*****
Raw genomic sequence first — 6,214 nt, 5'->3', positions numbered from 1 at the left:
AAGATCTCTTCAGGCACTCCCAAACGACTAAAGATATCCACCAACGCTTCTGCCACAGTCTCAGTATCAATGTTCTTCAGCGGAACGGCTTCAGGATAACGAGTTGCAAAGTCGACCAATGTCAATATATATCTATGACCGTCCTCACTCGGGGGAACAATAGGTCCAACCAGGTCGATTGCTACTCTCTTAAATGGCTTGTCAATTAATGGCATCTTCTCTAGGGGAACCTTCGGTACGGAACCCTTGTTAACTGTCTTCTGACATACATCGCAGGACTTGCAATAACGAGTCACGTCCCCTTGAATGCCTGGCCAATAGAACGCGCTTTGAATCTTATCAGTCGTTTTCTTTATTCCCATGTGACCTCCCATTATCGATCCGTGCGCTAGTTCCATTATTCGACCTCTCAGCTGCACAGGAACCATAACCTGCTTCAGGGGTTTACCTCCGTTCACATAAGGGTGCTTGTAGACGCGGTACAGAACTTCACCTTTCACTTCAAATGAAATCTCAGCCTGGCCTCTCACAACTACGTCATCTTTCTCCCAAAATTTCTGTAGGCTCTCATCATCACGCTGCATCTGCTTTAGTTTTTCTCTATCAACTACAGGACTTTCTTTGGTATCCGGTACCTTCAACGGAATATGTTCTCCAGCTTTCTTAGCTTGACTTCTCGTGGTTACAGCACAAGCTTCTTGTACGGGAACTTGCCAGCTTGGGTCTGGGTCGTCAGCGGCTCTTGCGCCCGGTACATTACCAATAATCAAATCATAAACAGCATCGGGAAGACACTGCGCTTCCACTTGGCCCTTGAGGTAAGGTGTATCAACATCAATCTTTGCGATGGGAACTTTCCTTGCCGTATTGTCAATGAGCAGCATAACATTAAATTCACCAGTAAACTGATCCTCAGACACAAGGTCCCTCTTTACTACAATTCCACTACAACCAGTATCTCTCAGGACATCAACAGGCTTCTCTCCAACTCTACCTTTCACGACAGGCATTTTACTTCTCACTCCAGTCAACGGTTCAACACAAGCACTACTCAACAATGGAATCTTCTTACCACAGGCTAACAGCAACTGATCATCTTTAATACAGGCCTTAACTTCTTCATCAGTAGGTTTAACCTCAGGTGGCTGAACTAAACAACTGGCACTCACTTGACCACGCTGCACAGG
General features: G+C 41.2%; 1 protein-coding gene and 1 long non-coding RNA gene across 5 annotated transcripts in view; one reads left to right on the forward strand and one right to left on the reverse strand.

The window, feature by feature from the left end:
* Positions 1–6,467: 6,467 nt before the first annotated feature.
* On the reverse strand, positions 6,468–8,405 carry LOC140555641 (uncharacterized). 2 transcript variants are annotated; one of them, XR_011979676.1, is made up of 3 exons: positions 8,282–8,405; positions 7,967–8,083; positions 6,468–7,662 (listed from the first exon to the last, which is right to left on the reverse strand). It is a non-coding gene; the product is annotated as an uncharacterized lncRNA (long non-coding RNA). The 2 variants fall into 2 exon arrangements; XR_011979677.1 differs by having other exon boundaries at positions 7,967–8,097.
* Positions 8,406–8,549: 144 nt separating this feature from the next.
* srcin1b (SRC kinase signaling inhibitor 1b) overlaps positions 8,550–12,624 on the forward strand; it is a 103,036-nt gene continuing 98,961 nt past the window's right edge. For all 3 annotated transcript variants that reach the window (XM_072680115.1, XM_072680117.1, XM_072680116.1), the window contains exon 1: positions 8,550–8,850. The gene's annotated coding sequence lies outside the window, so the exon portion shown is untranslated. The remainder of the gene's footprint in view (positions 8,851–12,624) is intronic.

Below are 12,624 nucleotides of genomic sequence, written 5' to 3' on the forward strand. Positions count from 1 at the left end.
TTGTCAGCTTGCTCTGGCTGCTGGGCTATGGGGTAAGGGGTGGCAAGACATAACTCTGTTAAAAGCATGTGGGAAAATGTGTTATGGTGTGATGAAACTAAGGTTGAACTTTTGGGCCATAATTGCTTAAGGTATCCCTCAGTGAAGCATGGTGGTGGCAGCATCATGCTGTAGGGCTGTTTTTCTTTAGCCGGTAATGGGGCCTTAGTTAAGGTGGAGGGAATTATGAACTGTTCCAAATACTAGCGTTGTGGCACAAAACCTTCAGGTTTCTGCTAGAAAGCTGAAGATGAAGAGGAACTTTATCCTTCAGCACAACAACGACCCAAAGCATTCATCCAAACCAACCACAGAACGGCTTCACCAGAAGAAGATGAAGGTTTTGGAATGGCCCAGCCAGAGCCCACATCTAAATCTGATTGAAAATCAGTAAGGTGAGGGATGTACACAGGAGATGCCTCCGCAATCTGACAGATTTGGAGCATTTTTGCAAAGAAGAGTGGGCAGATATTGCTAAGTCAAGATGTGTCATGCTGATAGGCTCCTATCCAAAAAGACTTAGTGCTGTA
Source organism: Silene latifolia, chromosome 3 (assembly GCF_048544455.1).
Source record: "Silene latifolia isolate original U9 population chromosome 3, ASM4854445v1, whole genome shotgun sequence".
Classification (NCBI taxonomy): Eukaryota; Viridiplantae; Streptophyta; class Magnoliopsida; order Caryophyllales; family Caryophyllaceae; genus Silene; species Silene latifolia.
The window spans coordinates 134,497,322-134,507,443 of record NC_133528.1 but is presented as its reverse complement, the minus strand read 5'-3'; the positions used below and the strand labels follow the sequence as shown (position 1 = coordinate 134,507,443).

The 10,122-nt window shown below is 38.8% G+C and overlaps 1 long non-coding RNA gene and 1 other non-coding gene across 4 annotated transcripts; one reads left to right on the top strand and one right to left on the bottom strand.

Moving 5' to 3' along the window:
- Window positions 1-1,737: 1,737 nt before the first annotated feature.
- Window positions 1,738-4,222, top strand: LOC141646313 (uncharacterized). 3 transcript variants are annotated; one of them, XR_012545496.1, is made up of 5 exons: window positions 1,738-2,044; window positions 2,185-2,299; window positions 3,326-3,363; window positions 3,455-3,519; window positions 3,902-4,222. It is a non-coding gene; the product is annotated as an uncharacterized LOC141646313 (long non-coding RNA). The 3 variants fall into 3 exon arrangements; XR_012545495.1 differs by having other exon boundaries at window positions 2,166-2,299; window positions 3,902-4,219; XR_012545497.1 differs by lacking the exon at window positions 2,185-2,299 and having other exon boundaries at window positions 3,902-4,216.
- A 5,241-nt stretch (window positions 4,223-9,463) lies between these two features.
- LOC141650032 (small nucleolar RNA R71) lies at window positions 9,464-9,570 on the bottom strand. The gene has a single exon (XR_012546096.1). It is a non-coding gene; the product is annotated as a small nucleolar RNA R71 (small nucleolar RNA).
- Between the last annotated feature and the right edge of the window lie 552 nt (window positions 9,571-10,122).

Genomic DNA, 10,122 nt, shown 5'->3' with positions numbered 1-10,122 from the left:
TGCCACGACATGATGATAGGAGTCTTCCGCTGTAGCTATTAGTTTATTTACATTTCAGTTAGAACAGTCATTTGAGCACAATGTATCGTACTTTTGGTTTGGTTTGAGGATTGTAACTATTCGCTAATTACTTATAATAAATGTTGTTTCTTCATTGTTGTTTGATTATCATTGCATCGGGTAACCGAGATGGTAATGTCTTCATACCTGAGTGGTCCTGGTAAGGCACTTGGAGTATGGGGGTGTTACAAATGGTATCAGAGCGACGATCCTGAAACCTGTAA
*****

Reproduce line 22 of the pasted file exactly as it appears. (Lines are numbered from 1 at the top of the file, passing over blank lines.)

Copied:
Genomic DNA, 10,122 nt, shown 5'->3' with positions numbered 1-10,122 from the left: